The court approved amendments that would strip lawmakers of the power to appoint judges, remove judges' immunity from prosecution, and impose more stringent criteria on who can become a judge.
The European Union and the International Monetary Fund, which has propped up Ukraine's economy with a US$40 billion bailout programme as it fights pro-Russian separatists in the east, have repeatedly urged Kiev to tackle endemic corruption and bribe-taking.
According to a December survey by the Democratic Initiatives Foundation think-tank, 80 percent of Ukrainians distrust the courts and believe judges are susceptible to bribes and political pressure.
While the court's decision was expected, the reforms face a sterner test in parliament which now has to turn the amendments into law.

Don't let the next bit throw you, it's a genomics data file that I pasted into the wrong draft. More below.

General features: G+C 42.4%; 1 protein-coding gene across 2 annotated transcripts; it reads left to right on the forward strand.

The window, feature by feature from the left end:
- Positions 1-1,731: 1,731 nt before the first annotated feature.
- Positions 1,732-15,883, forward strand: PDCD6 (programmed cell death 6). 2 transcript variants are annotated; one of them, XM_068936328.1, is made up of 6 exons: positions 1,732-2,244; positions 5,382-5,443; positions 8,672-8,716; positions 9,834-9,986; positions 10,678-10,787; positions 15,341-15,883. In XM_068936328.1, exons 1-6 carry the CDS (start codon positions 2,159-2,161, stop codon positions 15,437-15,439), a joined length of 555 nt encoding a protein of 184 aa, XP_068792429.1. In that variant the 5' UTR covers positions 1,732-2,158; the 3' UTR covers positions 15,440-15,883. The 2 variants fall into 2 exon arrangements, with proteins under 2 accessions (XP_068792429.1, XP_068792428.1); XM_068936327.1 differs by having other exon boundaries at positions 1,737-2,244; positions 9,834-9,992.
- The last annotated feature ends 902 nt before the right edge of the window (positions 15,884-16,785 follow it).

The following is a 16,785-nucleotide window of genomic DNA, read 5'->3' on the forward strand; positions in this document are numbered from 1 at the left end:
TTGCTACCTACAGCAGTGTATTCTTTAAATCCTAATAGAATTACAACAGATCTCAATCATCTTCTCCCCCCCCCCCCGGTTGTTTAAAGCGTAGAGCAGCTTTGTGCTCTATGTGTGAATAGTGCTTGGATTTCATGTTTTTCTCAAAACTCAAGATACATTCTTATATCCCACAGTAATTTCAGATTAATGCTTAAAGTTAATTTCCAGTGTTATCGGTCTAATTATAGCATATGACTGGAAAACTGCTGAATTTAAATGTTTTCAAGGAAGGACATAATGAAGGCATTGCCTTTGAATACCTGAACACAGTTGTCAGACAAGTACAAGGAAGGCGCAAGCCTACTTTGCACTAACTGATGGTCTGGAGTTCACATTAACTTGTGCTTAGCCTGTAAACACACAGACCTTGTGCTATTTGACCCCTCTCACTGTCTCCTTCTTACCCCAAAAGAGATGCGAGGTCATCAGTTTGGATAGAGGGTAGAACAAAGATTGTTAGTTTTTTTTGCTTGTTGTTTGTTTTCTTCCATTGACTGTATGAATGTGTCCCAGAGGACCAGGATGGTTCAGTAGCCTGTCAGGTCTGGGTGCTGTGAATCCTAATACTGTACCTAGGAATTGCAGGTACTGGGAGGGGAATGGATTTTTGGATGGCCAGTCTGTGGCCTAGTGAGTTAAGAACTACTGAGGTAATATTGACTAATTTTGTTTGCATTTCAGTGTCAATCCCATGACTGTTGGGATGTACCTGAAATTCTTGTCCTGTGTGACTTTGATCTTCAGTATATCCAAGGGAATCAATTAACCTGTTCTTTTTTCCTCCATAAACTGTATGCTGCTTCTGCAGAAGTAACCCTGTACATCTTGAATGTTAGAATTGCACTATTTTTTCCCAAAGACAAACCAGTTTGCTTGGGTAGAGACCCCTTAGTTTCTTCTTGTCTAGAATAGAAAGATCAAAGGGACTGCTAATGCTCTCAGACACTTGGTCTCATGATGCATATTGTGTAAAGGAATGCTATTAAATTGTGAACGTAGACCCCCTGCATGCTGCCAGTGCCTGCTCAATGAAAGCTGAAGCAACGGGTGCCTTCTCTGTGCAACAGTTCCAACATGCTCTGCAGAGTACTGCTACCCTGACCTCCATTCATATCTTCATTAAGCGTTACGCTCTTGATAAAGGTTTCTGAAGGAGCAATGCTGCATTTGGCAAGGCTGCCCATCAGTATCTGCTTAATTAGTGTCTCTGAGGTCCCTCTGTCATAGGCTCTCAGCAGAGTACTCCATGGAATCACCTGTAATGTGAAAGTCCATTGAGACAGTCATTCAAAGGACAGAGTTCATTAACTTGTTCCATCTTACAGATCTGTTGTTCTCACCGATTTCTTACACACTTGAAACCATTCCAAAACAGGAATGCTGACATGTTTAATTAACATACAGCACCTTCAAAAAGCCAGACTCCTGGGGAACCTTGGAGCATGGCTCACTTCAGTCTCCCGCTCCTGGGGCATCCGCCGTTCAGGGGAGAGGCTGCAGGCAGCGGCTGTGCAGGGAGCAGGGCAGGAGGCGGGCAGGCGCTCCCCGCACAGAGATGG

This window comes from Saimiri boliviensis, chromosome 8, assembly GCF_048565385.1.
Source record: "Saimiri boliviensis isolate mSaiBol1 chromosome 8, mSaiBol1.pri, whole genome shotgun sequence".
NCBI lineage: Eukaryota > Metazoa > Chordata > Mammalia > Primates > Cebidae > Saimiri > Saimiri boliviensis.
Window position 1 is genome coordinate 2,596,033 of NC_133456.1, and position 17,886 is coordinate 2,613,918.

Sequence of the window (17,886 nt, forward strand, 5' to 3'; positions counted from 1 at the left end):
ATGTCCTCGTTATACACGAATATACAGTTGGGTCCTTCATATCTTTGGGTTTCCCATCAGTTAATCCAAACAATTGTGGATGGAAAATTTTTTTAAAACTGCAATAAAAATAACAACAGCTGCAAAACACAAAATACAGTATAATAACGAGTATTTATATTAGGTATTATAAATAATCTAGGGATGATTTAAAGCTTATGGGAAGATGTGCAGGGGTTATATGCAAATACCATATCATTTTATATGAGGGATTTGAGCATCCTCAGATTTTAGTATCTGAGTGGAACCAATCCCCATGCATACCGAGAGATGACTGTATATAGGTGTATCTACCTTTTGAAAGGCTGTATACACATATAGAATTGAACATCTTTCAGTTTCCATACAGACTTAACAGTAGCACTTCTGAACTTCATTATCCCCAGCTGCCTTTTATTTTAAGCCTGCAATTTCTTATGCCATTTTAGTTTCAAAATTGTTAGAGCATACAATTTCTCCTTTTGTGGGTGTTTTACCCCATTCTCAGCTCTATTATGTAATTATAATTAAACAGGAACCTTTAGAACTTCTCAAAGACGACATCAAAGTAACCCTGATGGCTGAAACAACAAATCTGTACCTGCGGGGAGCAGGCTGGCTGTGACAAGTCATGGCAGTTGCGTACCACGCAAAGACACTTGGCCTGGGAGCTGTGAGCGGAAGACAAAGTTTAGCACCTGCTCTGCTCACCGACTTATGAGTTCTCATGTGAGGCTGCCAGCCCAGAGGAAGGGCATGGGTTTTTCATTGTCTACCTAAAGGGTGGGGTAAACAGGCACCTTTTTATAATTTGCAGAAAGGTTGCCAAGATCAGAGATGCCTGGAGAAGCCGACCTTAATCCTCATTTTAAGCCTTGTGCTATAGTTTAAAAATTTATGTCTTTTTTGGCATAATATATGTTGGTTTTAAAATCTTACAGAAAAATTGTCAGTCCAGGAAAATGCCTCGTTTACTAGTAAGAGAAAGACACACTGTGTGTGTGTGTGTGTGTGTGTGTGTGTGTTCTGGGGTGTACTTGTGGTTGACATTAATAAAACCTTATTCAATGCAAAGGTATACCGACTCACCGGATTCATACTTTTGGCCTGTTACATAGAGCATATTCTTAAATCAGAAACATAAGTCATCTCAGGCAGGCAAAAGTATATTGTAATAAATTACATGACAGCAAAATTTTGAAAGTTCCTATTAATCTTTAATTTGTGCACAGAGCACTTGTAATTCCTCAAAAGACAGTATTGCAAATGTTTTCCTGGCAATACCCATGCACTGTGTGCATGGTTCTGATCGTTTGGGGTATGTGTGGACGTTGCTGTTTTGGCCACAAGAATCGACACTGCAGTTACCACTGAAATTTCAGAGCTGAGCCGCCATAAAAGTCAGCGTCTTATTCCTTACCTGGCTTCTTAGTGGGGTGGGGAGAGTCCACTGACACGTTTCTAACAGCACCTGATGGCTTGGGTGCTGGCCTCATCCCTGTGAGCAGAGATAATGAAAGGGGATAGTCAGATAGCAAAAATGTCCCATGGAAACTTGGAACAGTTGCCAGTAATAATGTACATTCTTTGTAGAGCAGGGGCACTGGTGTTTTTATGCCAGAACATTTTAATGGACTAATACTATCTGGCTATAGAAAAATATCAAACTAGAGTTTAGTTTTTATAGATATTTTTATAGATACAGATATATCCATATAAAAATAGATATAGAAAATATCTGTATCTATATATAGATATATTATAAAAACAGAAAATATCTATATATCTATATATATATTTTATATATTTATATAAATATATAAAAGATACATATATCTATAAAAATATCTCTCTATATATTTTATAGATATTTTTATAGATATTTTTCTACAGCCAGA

Prime Minister Arseniy Yatsenyuk's coalition has a small majority and lawmakers who sometimes rebel against government decisions.
The proposed reforms need a two-thirds majority to pass at the final reading.
"It is a political process ... and a matter of political consensus," Oleksy Filatov, President Petro Poroshenko's representative at the constitutional court, told reporters.
"I hope it does not take much time (to adopt the reforms), because without these changes, fundamental changes in the justice system demanded by society are impossible."
Source: Channel News Asia